In his monumental volume on the theory of substitutions (Traité des substitutions, Paris, 1870), Jordan considers the group of the lines of a cubic surface in ordinary space, which he regards primarily as the group of the substitutions of the tritangent planes of the surface.
Later in the same volume, with acknowledgements to Kronecker, he considers the group of the trisection of the periods of a theta function of two variables, proving that the study of this group is essentially the same problem as that of the group of the lines of a cubic surface.
In a series of papers on hyperelliptic functions of two variables, in the Math. Ann., [ 1889-1890] Burkhardt obtains five theta functions which are linearly transformed among themselves by the group of the trisection, thus incidentally obtaining for the first time the expression of the group of the lines of a cubic surface by linear equations (which arises also in a different form in his fourth memoir); and he investigates the homogeneous polynomials in these five functions which are invariant under the resulting linear group.
The simplest of these invariants is of the fourth order in the five functions. When equated to zero, this represents a primal in space of four dimensions, which, considering the thoroughness of Burkhardt's work in the four memoirs quoted, may be described as Burkhardt's Primal.
The geometrical properties of this primal are very interesting; and they form a vivid and simple concrete representation of the group of the lines of a cubic surface, and its more important subgroups; and incidentally illustrate the elements of the theory of the substitutions of five and six objects.
After Burkhardt there are two interesting papers by A B Coble (American J. Math. 38 (1906), 333-366, and Trans. Amer. Math. Soc. 18 (1917), 331-372), in which the geometrical properties of the primal are considered. Coble gives explicitly a symmetrical form of the equation of the primal (to which the equations of transformation are given by Burkhardt, Math. Ann. 28 205).
On account of its symmetry this form is adopted here as fundamental.
Still later Dr J A Todd (Quart. J. Math. 7 (1936) 168-174) has added to his other papers on quartic primals in four dimensions a masterly proof that Burkhardt's primal is rational (that is, that its four independent coordinates are expressible rationally in terms of three rational functions of themselves) without, however, obtaining the explicit reverse equations. It is remarked here that this rationality is obvious when it is seen that there exist on the primal (many) sets of three planes of which every two have only a point in common; and the reverse equations are obtained in one of the possible 72 × 40 ways.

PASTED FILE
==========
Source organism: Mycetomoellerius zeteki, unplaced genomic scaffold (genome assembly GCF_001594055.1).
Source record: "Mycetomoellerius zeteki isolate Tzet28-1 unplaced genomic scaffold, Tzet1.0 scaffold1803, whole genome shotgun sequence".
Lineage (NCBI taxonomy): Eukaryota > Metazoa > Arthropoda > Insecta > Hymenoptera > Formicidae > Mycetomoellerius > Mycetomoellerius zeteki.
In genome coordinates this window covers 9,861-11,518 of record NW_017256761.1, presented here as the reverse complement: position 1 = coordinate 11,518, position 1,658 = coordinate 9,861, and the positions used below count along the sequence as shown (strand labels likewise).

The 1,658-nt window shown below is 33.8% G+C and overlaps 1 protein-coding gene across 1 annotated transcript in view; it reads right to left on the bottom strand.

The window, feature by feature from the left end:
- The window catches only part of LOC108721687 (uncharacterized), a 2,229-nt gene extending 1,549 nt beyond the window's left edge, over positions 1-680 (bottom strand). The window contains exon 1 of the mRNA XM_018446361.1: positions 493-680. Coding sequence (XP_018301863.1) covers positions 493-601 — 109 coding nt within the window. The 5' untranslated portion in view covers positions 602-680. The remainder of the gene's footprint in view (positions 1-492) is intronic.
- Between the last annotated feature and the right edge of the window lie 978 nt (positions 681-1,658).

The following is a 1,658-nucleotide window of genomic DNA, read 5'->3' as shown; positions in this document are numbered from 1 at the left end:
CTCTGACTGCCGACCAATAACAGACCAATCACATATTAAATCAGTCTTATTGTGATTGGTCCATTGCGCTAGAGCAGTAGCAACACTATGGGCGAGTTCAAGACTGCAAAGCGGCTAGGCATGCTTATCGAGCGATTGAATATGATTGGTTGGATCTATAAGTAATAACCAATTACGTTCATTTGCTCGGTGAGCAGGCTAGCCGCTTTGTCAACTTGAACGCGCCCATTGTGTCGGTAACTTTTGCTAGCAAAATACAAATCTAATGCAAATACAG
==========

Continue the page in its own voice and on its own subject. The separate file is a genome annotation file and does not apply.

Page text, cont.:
The present account is primarily a study of the geometrical properties of the primal; and, to be intelligible, must needs contain many results that are not novel. But there are two features which, so far as I know, are new. The first is a notation for the forty-five nodes of the primal (and, therefore, effectively, for the tritangent planes of a cubic surface) which enables the relations of these nodes to be simply described and verified. The second is the reference to the projections into itself of which the primal is capable, of which I have seen no mention.
All Burkhardt's fundamental transformations are expressed here in terms of these projections. Burkhardt's proof that these fundamental transformations generate the group depends upon their derivation from linear transformation of the periods of the hyperelliptic functions, and so belongs to the theory of linear transformation of the periods. It would seem that what is advanced below in regard to the geometrical projections is sufficient to enable us to dispense with reference to these periods; but a formal proof of this requires further elaboration. The elementary results which arise for the substitutions of five and six objects will not be new to those who have studied the theory of groups of substitutions, but may be welcome, from their concrete character, to those less familiar with the theory.
One remark should perhaps be added here to make the general statements of this introduction more precise: The group of the lines of a cubic surface is of order 2^{4}× 3^{4}× 40; this group has a subgroup of order 1/2 (2^{4}× 3^{4}× 40) or 2^{3}× 3^{4}× 40, which, as Jordan proved, is simple [it is PSp(4,3), the projective symplectic group of 4 × 4 matrices over the field of 3 elements]. This subgroup, regarded, as by Jordan, as a group of substitutions of the tritangent planes, contains only even substitutions of these. It is this subgroup which is considered here.
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